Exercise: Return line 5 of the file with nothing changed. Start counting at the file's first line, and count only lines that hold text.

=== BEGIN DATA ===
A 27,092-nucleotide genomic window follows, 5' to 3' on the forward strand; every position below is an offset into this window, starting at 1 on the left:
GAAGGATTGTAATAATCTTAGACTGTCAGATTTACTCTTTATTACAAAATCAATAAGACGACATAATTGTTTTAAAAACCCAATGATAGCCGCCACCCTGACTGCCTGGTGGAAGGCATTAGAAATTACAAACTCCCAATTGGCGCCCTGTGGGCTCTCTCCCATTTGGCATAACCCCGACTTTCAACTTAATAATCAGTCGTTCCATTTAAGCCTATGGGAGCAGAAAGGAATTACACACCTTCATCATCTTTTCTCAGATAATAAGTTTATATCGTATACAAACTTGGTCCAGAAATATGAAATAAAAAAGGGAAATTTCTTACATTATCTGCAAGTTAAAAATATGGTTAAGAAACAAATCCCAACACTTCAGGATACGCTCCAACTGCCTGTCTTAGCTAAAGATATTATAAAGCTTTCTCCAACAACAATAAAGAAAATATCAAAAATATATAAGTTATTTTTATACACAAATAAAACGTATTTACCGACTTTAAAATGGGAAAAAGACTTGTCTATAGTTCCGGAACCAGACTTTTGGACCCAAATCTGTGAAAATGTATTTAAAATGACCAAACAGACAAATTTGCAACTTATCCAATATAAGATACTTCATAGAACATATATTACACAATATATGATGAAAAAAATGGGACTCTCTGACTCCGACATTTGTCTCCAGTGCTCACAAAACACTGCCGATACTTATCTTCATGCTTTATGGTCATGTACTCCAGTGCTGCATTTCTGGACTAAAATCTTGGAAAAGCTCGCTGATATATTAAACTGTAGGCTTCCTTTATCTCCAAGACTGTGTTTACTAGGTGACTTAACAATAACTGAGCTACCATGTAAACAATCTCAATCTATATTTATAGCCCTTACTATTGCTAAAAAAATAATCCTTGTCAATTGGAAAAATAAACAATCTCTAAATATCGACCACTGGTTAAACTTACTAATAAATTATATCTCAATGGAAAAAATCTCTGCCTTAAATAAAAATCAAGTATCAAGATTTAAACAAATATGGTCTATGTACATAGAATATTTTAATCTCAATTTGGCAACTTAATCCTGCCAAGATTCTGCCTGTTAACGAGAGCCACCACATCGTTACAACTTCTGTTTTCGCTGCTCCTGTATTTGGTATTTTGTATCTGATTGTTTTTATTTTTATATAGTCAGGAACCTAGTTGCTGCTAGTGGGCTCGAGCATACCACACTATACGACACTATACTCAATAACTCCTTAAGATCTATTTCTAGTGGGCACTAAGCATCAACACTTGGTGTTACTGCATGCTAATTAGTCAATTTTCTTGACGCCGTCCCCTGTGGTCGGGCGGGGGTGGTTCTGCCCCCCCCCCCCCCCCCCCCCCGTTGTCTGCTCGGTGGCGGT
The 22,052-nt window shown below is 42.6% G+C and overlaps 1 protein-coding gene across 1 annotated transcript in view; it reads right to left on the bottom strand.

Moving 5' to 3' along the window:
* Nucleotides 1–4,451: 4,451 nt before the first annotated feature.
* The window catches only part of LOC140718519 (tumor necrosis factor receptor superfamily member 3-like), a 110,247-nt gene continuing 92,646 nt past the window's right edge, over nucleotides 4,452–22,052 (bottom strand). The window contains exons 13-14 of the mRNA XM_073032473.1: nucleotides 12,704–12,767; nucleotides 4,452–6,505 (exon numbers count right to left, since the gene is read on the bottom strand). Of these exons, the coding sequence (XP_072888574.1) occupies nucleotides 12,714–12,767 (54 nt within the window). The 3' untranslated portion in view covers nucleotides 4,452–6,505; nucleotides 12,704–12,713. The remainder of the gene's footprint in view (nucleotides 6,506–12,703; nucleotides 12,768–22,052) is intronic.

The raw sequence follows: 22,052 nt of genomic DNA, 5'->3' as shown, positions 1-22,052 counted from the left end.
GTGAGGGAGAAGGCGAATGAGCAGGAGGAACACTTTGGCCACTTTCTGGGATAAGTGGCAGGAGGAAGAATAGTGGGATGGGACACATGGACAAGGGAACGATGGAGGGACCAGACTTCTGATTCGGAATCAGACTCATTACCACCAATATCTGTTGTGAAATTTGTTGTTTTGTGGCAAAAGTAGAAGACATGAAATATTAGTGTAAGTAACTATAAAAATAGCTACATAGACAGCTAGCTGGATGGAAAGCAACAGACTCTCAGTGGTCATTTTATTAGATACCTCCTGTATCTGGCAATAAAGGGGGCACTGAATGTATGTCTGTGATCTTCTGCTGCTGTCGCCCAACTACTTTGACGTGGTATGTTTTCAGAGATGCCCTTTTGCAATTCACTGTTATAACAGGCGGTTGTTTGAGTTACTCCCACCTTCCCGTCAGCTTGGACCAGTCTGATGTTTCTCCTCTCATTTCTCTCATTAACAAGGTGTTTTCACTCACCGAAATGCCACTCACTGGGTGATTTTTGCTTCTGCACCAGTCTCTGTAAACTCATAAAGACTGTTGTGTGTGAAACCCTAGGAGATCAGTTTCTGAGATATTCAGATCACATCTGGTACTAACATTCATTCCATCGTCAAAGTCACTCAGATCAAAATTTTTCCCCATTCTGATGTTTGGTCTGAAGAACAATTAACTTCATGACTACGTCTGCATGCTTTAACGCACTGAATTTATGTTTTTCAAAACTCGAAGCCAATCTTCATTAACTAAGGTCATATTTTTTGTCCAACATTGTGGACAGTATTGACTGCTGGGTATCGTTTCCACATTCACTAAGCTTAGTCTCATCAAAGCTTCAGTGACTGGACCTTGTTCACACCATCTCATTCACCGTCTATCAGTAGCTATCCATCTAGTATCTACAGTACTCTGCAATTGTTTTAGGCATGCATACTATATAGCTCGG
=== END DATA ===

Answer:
* Nucleotides 1–4,451: 4,451 nt before the first annotated feature.